Roe Nibbling? - The American Spectator | USA News and Politics
Roe Nibbling?

That’s what Slate senior editor Dahlia Lithwick accuses the Supreme Court of in hearing arguments in Ayotte v. Planned Parenthood yesterday.

Just to be clear about what’s happening today: No one is talking about reversing Roe v. Wade. But I can’t count five people willing to apply the holding in Casey to these facts either. Instead most of the court is doing constitutional loop-the-loops to try to save the New Hampshire law, even though they are almost all bothered by the lack of a health exception. Mostly they try to graft a health exception back on, whether or not the New Hampshire legislators wished to have one. The larger point is that New Hampshire nipped and tucked the so-called right to an abortion when it passed this law, and most of the court thinks that is just fine.

This morning we learned that soon-to-be Justice Samuel Alito embraced this nip-tuck strategy years ago. No need to wait for Roe to be overturned. Just eat away at it, one small nibble at a time.

Ah, the Roe-is-inviolate line in the sand. It’s easier than arguing that the Court is substantially diminishing Roe (which she concedes is impossible to demonstrate in the first sentence of the paragraph above). So, a la NOW, NARAL, and Planned Parenthood, any restriction of abortion is a lurking threat to Roe. Ms. Lithwick won’t actually defend Roe because it’s indefensible as legal reasoning, which even many pro-abortion legal eagles acknowledge.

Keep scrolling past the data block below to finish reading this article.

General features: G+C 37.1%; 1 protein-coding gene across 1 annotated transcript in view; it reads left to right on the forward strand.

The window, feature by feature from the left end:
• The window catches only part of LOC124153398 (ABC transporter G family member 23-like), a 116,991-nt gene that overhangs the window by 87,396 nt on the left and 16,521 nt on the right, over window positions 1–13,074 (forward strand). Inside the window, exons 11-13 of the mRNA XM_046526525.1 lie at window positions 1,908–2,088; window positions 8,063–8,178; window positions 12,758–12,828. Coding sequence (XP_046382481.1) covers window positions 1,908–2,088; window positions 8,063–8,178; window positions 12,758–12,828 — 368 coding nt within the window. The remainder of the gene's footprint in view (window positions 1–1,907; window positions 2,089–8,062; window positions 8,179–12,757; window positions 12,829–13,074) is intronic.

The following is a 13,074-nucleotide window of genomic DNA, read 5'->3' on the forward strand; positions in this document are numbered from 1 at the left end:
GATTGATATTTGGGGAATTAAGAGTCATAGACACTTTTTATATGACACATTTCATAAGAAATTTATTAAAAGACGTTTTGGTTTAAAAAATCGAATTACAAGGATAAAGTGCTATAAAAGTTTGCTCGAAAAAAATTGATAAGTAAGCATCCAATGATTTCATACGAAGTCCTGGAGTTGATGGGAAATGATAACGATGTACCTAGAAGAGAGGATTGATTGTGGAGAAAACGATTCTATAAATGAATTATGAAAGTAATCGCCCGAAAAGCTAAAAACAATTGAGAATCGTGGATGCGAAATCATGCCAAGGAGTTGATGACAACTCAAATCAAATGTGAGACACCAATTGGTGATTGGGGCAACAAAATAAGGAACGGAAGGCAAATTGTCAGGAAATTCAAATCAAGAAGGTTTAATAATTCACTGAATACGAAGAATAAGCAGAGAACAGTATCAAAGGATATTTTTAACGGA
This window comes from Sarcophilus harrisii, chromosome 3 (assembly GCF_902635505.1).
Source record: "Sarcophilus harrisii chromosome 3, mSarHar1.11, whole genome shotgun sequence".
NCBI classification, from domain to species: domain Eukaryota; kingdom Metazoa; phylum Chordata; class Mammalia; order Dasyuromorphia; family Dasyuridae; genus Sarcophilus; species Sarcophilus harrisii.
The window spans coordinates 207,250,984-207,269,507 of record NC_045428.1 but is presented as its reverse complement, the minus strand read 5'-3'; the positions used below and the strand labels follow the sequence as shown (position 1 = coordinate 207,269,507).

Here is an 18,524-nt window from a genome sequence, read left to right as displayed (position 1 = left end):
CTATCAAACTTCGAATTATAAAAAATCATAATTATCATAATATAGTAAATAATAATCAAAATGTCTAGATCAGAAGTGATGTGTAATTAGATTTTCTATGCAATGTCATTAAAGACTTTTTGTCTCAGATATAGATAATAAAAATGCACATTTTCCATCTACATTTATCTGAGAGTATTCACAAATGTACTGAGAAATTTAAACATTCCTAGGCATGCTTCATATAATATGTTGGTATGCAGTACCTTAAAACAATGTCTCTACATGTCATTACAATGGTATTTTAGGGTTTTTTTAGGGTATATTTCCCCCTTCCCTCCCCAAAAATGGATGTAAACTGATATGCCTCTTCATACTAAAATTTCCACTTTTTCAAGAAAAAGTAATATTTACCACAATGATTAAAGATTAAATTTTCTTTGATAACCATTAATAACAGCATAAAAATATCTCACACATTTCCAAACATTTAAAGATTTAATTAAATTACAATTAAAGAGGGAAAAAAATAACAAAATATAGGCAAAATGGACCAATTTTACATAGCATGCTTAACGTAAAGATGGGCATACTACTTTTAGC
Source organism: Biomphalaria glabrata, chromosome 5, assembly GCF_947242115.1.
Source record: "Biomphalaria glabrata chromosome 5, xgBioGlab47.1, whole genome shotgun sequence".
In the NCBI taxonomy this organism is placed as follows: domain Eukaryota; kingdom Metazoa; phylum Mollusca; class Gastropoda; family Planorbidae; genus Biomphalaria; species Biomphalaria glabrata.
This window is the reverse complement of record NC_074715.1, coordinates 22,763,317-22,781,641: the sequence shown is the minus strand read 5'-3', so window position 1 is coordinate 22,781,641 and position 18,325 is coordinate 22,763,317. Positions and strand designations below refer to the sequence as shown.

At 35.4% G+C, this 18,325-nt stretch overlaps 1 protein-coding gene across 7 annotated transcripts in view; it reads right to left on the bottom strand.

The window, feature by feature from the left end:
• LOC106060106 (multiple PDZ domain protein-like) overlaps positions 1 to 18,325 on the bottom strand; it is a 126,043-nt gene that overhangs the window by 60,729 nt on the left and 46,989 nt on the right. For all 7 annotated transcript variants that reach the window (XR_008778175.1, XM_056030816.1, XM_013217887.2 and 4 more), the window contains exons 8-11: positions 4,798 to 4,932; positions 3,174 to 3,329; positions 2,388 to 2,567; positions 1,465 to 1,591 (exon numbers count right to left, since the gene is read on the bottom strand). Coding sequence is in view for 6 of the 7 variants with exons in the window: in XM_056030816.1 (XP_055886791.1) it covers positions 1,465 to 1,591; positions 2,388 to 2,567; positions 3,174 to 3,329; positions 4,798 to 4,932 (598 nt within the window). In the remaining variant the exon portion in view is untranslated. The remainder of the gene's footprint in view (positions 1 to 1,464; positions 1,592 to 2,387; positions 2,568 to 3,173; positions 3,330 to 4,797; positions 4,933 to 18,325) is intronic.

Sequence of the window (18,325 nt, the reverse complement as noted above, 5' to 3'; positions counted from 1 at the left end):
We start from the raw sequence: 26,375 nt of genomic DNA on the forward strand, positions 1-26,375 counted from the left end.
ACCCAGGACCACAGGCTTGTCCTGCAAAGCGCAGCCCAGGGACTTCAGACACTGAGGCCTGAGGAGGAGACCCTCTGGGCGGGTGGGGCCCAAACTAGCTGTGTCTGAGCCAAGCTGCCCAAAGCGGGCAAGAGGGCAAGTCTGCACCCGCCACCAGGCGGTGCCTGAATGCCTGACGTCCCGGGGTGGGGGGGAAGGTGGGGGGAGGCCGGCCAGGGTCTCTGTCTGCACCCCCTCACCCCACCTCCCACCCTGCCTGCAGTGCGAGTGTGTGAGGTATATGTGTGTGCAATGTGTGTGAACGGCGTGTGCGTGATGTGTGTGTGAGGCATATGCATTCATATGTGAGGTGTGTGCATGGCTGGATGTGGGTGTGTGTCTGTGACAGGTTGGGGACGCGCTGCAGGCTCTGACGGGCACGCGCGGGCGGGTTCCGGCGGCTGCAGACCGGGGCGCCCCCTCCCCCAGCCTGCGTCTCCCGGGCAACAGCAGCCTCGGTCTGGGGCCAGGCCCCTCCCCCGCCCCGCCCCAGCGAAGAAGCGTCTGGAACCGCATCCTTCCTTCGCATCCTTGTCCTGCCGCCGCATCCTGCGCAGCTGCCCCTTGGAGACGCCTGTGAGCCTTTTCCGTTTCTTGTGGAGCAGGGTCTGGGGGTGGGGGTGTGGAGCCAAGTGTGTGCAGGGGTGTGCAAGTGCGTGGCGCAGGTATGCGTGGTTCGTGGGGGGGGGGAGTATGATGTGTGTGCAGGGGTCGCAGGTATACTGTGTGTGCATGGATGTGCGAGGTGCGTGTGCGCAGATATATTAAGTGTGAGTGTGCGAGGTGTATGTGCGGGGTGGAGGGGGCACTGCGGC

So Roe aside, let’s get to Ayotte and Casey. While Lithwick discusses that the dominant standard in American jurisprudence for declaring an entire statute invalid on its face is found in Salerno, she fails to mention that Casey loosened those standards. So if Lithwick were applying Casey as a whole to this case, she would argue that it should be tossed out — because New Hampshire statute doesn’t meet the threshold of being constitutionally invalid “in a large fraction of cases.” (This is explained in fuller detail here.) For the Court to affirm the First Circuit’s judgment invalidating the entire N.H. statute, it must reject both Salerno and Casey.

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